Published Friday    January 2, 2009
Mad cow rule may put farmers in dumps

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LINCOLN Nebraska's state veterinarian is among those worried that dead cattle could be left to rot in wi

The new rule, which takes effect April 27, says cattle over 30 months of age can't be rendered for animal feed unless their brains and spinal cords are removed first.

The Food and Drug Administration regulation is intended to prevent the prions that cause bovine spongiform encephalopathy (BSE), or mad cow disease, from slipping into livestock feed and causing an outbreak in cattle. Prions are found in the brain and spinal cord.

The rendering truck is a popular method for disposing of cattle that die before going to market. But some fear that rendering companies may stop picking up dead cattle or that higher fees will discourage farmers from calling a rendering company when an animal dies. The result could be dead cattle that are illegally dumped.

"It's going to be a major problem, " said State Veterinarian Dennis Hughes, who works for the Nebraska Department of Agriculture. "We fear farmers are going to be hauling them into shelterbelts or ditches, to make good coyote food."

Although the rule will cause disposal challenges, the FDA maintains that the rule is needed to control the spread of mad cow disease.

FDA press officer Michael Herndon said more than 200 people have died worldwide from the human form of mad cow disease, including three cases in the United States that probably resulted from exposure outside the country.

"The FDA has an obligation to put control measures in place that will prevent the threats to public and animal health," Herndon said.

The regulation will have the most impact on the dairy industry which accounts for about 300 farms and 60,000 cattle in Nebraska.

Milk cows, which are more likely to reach old age, are most productive after 3 years of age and can continue to produce until they're 15 or older. Beef cattle, in contrast, often go to slaughter before they're 2 years old.

According to the U.S. Department of Agriculture, about 4.2 million cattle and calves died before slaughter during 2007, roughly 4 percent of that year's Jan. 1 cattle inventory. Nebraska saw about a 3 percent death loss, or about 200,000 head. Iowa experienced about a 4.6 percent death loss, or about 185,000 cattle and calves.

Between 45 and 50 percent of animals that die on the farm go to rendering companies, said Tom Cook, president of the National Renderers Association. Rendering trucks travel regular routes to pick up animals from large farms and feedlots. Smaller operations call for the service when needed.

In past decades, rendering companies paid farmers for animal carcasses, which they boiled down for animal feed and other products. Today, most companies charge about $25 to $30 per head to remove an animal.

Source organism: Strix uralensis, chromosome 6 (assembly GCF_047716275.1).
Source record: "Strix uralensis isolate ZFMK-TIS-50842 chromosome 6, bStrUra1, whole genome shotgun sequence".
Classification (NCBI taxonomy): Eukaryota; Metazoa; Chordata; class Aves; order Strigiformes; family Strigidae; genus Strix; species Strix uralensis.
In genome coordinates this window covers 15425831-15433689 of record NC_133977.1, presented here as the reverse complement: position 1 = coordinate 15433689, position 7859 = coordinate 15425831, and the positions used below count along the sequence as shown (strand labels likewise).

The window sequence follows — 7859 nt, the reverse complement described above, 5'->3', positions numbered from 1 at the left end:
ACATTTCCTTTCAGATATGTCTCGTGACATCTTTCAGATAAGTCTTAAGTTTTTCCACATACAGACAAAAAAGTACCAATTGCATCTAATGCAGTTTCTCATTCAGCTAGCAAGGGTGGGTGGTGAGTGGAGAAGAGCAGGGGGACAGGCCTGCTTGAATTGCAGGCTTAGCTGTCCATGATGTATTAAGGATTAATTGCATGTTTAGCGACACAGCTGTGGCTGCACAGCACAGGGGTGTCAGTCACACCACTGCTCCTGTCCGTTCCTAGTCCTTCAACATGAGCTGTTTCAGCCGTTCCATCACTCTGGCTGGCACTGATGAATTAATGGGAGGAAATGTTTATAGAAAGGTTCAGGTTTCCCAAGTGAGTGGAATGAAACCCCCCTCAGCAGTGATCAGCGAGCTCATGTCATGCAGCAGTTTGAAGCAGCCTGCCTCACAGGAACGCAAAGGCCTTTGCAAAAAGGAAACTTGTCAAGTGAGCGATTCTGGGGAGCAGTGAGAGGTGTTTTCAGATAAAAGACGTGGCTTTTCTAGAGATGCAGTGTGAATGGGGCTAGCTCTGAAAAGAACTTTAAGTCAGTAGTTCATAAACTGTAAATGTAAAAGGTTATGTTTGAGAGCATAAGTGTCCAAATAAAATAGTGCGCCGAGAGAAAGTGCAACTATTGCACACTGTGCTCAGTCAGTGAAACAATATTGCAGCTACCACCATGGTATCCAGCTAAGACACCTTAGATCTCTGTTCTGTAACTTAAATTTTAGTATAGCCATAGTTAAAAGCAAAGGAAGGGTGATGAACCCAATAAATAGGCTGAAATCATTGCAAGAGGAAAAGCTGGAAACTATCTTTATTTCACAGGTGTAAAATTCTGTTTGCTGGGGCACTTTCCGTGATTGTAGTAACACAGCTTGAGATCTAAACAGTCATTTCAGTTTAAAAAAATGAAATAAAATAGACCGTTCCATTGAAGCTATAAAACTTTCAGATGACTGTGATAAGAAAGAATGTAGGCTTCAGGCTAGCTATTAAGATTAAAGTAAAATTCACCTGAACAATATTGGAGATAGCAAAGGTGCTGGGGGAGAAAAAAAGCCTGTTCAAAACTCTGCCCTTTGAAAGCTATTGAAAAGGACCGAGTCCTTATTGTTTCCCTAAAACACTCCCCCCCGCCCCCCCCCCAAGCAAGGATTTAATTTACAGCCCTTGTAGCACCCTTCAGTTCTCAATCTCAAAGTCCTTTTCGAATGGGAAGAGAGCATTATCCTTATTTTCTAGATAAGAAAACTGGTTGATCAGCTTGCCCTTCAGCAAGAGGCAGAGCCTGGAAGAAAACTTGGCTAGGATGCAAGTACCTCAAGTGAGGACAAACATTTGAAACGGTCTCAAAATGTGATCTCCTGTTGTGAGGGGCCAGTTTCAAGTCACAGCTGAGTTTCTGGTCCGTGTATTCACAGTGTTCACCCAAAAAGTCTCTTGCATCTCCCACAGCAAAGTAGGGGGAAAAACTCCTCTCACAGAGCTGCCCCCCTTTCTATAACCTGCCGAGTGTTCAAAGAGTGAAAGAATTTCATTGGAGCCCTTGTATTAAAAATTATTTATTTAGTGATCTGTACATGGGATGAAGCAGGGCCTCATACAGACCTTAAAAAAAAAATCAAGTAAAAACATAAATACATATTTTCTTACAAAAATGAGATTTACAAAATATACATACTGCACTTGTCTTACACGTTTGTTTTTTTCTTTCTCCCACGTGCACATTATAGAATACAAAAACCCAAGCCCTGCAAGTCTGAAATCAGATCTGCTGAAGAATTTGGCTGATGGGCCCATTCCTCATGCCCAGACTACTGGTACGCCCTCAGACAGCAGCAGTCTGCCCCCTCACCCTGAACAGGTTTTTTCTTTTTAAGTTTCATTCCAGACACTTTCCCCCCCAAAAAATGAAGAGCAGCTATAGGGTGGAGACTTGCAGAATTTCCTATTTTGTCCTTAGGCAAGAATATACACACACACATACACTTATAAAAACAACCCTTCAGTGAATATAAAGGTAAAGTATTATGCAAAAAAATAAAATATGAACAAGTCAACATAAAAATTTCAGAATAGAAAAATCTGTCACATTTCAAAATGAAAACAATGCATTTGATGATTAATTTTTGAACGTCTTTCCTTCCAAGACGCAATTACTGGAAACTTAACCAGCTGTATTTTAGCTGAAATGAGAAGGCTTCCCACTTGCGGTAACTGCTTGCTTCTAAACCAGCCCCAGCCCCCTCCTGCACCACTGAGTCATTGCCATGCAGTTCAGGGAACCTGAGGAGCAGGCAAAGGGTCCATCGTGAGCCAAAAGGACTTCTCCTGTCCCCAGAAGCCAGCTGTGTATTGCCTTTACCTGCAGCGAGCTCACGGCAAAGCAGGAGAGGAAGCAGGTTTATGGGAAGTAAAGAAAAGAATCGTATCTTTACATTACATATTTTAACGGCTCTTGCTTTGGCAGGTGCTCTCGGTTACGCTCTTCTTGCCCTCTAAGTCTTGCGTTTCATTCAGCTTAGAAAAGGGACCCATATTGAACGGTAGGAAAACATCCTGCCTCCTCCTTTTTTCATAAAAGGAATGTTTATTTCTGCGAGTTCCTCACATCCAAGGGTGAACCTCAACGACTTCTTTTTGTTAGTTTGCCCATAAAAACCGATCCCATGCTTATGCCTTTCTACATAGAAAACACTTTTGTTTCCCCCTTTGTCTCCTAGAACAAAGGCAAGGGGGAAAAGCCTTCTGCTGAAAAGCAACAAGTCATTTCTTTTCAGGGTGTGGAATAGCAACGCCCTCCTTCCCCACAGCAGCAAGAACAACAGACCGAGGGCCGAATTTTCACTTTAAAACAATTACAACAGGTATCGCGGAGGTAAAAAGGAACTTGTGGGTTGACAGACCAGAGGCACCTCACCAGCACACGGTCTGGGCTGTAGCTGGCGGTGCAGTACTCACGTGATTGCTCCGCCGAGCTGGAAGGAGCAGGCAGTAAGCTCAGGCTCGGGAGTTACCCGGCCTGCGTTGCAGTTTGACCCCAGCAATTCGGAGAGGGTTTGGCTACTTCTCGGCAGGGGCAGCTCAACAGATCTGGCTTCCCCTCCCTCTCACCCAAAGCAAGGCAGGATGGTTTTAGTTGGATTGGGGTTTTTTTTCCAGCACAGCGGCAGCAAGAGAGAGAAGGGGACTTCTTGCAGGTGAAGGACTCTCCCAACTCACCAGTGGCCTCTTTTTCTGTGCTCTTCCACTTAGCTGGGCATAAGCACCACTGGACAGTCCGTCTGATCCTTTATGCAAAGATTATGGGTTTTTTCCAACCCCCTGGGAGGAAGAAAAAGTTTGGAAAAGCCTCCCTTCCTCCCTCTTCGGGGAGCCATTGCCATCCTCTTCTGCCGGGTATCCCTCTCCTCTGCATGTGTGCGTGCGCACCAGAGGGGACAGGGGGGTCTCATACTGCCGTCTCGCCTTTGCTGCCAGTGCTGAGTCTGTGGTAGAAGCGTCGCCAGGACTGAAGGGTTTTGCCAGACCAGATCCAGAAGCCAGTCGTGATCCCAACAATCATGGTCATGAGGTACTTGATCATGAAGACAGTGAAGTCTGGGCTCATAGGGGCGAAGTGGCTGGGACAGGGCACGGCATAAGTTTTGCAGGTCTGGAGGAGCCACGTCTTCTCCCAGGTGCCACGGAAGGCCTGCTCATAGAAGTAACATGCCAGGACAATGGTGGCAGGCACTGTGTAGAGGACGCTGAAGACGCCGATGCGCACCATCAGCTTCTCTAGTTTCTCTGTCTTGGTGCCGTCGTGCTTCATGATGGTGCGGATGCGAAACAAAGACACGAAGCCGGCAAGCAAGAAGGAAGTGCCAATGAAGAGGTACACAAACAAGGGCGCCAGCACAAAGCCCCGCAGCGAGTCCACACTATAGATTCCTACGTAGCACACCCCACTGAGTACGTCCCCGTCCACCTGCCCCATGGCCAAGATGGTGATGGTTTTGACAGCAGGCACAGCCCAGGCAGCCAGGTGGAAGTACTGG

A rendering industry study said costs could go to $45 to $50 per head to cover additional labor and specialized equipment required to remove brains and spinal cords.

"It's safe to say there will be changes across the rendering industry," said Ross Hamilton, director of government affairs and technology for Darling International, a national company that provides rendering services in eastern Nebraska.

Cook said rendering companies probably will begin eliminating the banned material in early February so that their supply lines will be clear by April 27. He said he didn't know how many companies will adopt procedures to remove the material from older cattle and how many will simply stop accepting carcasses of cattle that fall under the restrictions those older than 30 months.

Lonnie Johnson, owner of Nebraska Byproducts of Lexington, said he intended to continue picking up dead animals for his customers.

"If we don't do that, I have a fear we're going to see a lot of dead stock lying in canyons and ravines and that type of thing," he said.

Alternative disposal options are relatively few. Farmers can bury dead animals, which is problematic in areas with high water tables or in situations where more than a few animals have died. In some areas, farm dead also can be sent to landfills or composted a controlled decomposition process similar to home gardeners' treatment of yard and kitchen waste.

However, state law limits composting to carcasses of no more than 600 pounds because of difficulties in properly composting larger animals. Although incineration is allowed, the facilities are expensive to build and lacking in the region.

Representatives of the dairy and rendering industries question the need for the new FDA regulation. They said that the chance of humans contracting mad cow disease from U.S. cattle is minuscule and that the new regulation is intended more to soothe the concerns of U.S. trading partners like Korea and Japan.

Mike Roder, spokesman for the Nebraska Dairy Industry Association, said it will be increasingly difficult for dairy farmers to deal with "downer" cows animals who through injury, disease or old age can no longer walk. Such animals aren't allowed to be slaughtered for their meat, because of the possibility they carry mad cow disease or some other disease.

"I can't take her to market, and I can't have her rendered," Roder said. "When you're doing this for a living, the rules seem to pile up."



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